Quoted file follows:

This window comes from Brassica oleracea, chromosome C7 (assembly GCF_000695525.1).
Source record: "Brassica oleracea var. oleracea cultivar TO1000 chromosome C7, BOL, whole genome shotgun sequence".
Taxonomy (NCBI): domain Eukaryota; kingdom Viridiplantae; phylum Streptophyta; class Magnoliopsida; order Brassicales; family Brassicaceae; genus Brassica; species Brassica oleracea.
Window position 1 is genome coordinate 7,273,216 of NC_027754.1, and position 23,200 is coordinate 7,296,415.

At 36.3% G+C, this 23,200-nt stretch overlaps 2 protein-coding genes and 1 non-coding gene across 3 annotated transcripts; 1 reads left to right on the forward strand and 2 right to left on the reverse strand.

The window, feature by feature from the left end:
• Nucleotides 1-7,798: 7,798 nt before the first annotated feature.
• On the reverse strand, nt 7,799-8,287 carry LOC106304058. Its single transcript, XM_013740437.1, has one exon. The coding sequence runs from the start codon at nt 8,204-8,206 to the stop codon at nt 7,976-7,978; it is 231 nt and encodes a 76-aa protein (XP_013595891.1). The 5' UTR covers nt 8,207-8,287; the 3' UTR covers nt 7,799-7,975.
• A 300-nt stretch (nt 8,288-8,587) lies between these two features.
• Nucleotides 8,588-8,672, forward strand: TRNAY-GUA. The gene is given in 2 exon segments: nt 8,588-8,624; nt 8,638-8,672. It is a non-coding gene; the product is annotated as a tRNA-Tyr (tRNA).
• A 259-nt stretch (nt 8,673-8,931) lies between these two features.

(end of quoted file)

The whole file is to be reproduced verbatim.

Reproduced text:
This window comes from Brassica oleracea, chromosome C7 (assembly GCF_000695525.1).
Source record: "Brassica oleracea var. oleracea cultivar TO1000 chromosome C7, BOL, whole genome shotgun sequence".
Taxonomy (NCBI): domain Eukaryota; kingdom Viridiplantae; phylum Streptophyta; class Magnoliopsida; order Brassicales; family Brassicaceae; genus Brassica; species Brassica oleracea.
Window position 1 is genome coordinate 7,273,216 of NC_027754.1, and position 23,200 is coordinate 7,296,415.

At 36.3% G+C, this 23,200-nt stretch overlaps 2 protein-coding genes and 1 non-coding gene across 3 annotated transcripts; 1 reads left to right on the forward strand and 2 right to left on the reverse strand.

The window, feature by feature from the left end:
• Nucleotides 1-7,798: 7,798 nt before the first annotated feature.
• On the reverse strand, nt 7,799-8,287 carry LOC106304058. Its single transcript, XM_013740437.1, has one exon. The coding sequence runs from the start codon at nt 8,204-8,206 to the stop codon at nt 7,976-7,978; it is 231 nt and encodes a 76-aa protein (XP_013595891.1). The 5' UTR covers nt 8,207-8,287; the 3' UTR covers nt 7,799-7,975.
• A 300-nt stretch (nt 8,288-8,587) lies between these two features.
• Nucleotides 8,588-8,672, forward strand: TRNAY-GUA. The gene is given in 2 exon segments: nt 8,588-8,624; nt 8,638-8,672. It is a non-coding gene; the product is annotated as a tRNA-Tyr (tRNA).
• A 259-nt stretch (nt 8,673-8,931) lies between these two features.